Enabling Compliant Operations, Globally

As rewarding as it is to fly, one of our underlying goals with Kittyhawk is to help you fly safely and compliantly. We help do this with Kittyhawk PREFLIGHT, providing weather and airspace details. We help do this with robust checklists (including our open-sourced community checklists). We also help do this by helping both hobbyist and commercial pilots ‘carry’ their FAA credentials directly in the Kittyhawk app.

For our many international pilots, we have more localized versions coming soon. So far Canada and Australia have been the noisiest, but if you live somewhere and want to see Kittyhawk support your country and local regulations, just reply to this email and let us know. Your emails truly affect our product roadmap and prioritizing.

For those in the US, we’re just as excited as you are about FAA Part 107 (and the entire Kittyhawk team has now passed the exam :). We know how important this test is and what it can enable, so this month we’re excited to work with David Young from DroneLaunchAcademy.com who has shared some tips on some of the most frequently missed questions on the exam.


Inside Part 107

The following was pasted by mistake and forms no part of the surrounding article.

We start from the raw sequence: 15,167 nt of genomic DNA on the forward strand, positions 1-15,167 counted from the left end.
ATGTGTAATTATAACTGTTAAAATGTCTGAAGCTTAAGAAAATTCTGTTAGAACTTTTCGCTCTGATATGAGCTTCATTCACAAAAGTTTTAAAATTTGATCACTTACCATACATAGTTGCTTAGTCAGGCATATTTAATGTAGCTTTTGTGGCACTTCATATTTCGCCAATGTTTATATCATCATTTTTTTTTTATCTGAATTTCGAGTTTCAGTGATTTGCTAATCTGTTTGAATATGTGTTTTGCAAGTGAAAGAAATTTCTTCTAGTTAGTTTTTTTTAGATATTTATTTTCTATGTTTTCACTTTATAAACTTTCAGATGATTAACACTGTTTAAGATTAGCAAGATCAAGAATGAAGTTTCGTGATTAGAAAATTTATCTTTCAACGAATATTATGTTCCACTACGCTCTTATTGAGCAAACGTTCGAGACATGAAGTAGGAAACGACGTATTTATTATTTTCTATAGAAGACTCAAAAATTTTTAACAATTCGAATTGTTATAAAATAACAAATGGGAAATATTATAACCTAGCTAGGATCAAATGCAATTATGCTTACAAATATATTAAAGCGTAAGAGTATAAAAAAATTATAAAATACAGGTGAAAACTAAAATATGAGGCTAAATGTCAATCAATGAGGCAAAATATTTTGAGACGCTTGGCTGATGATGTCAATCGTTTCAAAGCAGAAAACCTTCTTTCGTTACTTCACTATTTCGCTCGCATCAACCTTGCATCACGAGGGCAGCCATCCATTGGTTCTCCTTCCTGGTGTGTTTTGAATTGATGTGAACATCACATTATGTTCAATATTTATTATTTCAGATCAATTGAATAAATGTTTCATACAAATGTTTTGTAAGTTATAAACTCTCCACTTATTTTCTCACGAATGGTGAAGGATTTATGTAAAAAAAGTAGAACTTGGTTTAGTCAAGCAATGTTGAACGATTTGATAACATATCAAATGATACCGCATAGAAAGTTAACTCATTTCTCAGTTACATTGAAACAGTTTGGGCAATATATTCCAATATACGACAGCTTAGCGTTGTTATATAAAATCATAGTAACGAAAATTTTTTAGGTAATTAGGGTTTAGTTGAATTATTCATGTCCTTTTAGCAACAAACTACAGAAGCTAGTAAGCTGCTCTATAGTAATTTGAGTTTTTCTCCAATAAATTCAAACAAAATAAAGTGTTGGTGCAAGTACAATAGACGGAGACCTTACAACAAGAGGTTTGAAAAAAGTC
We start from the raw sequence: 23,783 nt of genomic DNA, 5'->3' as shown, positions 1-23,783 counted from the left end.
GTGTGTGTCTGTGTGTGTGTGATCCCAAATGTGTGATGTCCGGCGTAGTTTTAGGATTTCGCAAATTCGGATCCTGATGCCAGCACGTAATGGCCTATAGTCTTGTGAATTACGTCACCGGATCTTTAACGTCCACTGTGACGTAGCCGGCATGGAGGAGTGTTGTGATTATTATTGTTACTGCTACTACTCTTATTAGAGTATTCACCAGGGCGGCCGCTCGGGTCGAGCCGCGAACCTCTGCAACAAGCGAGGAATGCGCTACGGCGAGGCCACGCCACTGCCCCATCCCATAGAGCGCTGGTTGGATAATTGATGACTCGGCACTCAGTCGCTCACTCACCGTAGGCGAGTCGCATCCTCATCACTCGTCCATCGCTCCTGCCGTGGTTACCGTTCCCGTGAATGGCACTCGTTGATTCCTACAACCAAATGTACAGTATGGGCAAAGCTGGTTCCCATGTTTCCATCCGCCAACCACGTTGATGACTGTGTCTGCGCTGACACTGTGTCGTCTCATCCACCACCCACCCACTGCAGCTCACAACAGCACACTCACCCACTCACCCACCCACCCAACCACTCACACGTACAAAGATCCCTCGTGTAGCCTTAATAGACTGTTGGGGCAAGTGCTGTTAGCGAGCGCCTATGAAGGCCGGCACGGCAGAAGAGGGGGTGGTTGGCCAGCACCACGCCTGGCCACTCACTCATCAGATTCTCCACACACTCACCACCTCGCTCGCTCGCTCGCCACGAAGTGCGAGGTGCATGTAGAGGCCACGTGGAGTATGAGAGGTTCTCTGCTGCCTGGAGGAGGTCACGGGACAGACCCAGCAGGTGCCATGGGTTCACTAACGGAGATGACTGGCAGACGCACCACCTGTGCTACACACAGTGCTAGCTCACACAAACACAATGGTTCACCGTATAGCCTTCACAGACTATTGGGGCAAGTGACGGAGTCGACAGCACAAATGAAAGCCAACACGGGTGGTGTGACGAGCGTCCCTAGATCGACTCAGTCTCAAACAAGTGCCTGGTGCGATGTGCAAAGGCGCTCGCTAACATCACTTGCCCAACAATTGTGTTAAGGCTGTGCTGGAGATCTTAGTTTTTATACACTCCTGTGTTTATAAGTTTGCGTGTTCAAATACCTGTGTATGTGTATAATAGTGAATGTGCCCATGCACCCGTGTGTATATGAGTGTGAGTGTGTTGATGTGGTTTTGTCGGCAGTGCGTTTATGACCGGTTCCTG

Hey Everyone,

David Young here with DroneLaunchAcademy.com. Some of you are likely interested in obtaining your FAA Remote Pilot Certificate so you can fly drones for commercial purposes. To get your remote pilot certificate, the main thing you need to do is pass the FAA’s Unmanned Aircraft exam (sometimes referred to as the “Part 107 exam”). It’s a 60 question multiple choice test that covers areas like airspace, weather, regulation, and other topics relevant to drone operations.

Some of the most missed questions on the exam are the ones that deal with with reading aeronautical charts, determining what type of airspace the proposed flight area is in, and determining if a drone pilot would be allowed to fly there.

So to give you a better chance on test day, let’s take a look at a sample question that might be similar to what you’d see on the exam.

Sample Question

faa

The FAA might ask you something like:

[Refer to the sectional chart excerpt.] If you are flying your unmanned aircraft at the maximum allowable altitude over the tower that is directly to the East of Garrison (D05) airport, what airspace would you be flying in and would you need prior authorization before flying there?

The student needs to know a few things to answer this question. How do I know where the towers are? By looking at the chart, how do I tell what type of airspace I’m in? What are the rules around altitude limits? What are the rules around airspace authorization requirements?

Reading the Sectional Chart

One of the most helpful, but often overlooked, tools that the FAA provides to you on test day is the sectional chart legend. It looks like this…

sectional aeronautical chart

The legend will tell you what the different airspace markings look like and will tell you what “obstructions” (aka structures/towers) look like.

We can see from the legend that obstructions less than 1,000 feet high are noted by a symbol that looks like a tent with a dot inside, and that the height of the obstruction is listed in sea level and, in parentheses, above ground level.